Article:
A recent story in The Atlantic by Jeffrey Goldberg reported that President Trump made disparaging remarks directed at American troops killed or wounded in action. These alleged remarks implied a contempt by the president for our military. Much of the condemnation has focused on the hypocrisy of an alleged draft-dodger saying them and how they could affect his ability to function as commander-in-chief. That’s fair and I don’t have much to add. However, another area of debate over these comments centers on how it might affect Trump’s political support from the military in the impending election. I do have some thoughts here. The unstated premise of this punditry is that the U.S. military is a voting block and that it is overwhelmingly conservative. That has not been my experience and the data is mixed. According to U.S. Department of Defense data the current U.S. active duty military represents 0.4% of the U.S. population and all living veterans (about 19 million) represent less than 7% of the country. Numerically 7.4% is not much of a voting block — but work with me.
A few words of explanation on the structure of military personnel, it will provide useful context later. At the broadest level our military members come in two types, officer and enlisted. Officers make up about 20% of the force. The enlisted corps can be further divided into junior enlisted and non-commissioned officers (NCOs). Officers serve via a commission from the president as commander-in-chief. The number of commissions for every rank in every service is controlled by congress. This is designed to prevent the president from becoming a military dictator. Good idea. Commissions have no expiration date but are subject to internal DoD regulations requiring advancement, i.e. you have to get promoted or your commission will end — up or out. To apply for a commission, you need a 4-year college degree. To realistically compete for promotion beyond the junior officer ranks you need a post-graduate degree. Enlisted members can join after turning 18 years old. They sign enlistment papers which are essentially an employment contract for a set number of years. In addition to pay they earn federal benefits they can use toward college or other training after their service. If they decide to make the military a career they eventually transition to the senior enlisted ranks of NCO. NCO’s serve as an enlisted officer without a commission from the president. NCOs are the backbone of all the services.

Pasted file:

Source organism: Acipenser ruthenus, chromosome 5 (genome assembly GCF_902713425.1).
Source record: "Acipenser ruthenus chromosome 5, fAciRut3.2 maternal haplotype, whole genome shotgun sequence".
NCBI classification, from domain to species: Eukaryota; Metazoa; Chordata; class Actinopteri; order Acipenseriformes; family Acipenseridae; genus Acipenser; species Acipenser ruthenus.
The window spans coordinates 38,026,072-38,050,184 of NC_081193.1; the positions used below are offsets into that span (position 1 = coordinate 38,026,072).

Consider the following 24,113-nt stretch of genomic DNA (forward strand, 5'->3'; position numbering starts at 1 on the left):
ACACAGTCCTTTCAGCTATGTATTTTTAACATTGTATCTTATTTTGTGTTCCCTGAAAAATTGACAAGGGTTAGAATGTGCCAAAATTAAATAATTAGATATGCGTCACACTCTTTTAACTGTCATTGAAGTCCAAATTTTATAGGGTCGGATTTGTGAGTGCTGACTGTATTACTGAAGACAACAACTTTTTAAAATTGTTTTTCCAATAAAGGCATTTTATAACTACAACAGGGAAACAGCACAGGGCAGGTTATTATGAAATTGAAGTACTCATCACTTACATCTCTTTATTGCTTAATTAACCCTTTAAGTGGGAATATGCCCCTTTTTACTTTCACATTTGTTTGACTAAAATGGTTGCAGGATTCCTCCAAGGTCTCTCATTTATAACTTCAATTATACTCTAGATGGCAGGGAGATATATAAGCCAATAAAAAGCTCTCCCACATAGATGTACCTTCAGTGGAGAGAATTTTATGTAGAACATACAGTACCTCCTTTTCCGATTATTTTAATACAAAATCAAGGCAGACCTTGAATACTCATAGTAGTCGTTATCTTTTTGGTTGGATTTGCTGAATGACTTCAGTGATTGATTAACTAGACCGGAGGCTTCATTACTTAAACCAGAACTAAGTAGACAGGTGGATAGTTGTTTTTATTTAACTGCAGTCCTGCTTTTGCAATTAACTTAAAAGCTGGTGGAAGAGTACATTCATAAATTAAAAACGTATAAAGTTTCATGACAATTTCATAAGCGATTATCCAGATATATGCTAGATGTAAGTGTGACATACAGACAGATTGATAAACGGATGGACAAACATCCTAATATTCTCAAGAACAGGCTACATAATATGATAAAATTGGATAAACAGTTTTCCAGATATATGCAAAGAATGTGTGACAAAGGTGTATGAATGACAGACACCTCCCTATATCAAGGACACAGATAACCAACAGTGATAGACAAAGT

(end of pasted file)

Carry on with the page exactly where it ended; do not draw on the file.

As you would expect from an all-volunteer force that sources from the general population, the demography of the U.S. military tracks fairly closely with the U.S. population — except for gender. According to the Department of Defense’s 2018 Demographics: Profile of the Military Community the force is roughly 80% male although the number of women serving is steadily rising — up almost 8% since 2000. The force is very young, 81% of the force is under 35 and 53% of enlisted members are under 25 (recall enlisted members make up 80% of the force). Regarding race and ethnicity, according to a 2019 Pew Research report, 41% of active duty forces identify as a racial or ethnic minority (U.S. average is 37%). For education all enlisted member have a high-school diploma or equivalent and 18% have an associate or bachelor’s degree. All officers have a bachelor’s degree (U.S. average is 32%) and 41% have post-graduate degrees (U.S. average is 13%). Veterans are a different picture. According to Pew Gulf War-era veterans (defined as serving between August 1990 and the present) are now the largest group at just over one-third followed by Vietnam-era vets. They are overwhelmingly male (91%) and white (77%). Veterans are also financially better off. Median income for veteran households is 20% higher than the U.S. average. You might think this makes them overwhelmingly conservative, but not so fast. A WSJ poll of the 2018 elections found veteran households voted 53% Republican and 45% Democratic.
What to make of this? The active force is young, diverse and well-educated but, at 0.4% of the population — tiny. As a group, veterans are orders of magnitude larger. They are whiter, older and male-er but their voting preferences indicate they are about as divided as the rest of the country albeit with a clear, but not overwhelming, preference for Republicans. As those currently serving become veterans the trend of greater diversity will follow. The take-away is, there is no “military vote.” Military demographics track with national demographics and where they diverge, they tend toward being more diverse and better educated. Taken together the active duty and veteran vote approaches a 50–50 split…just like the rest of the country. For the record, I don’t think Trump’s indefensible statements will move the needle among these voters. Like the rest of the country, their mind is made up — in both camps.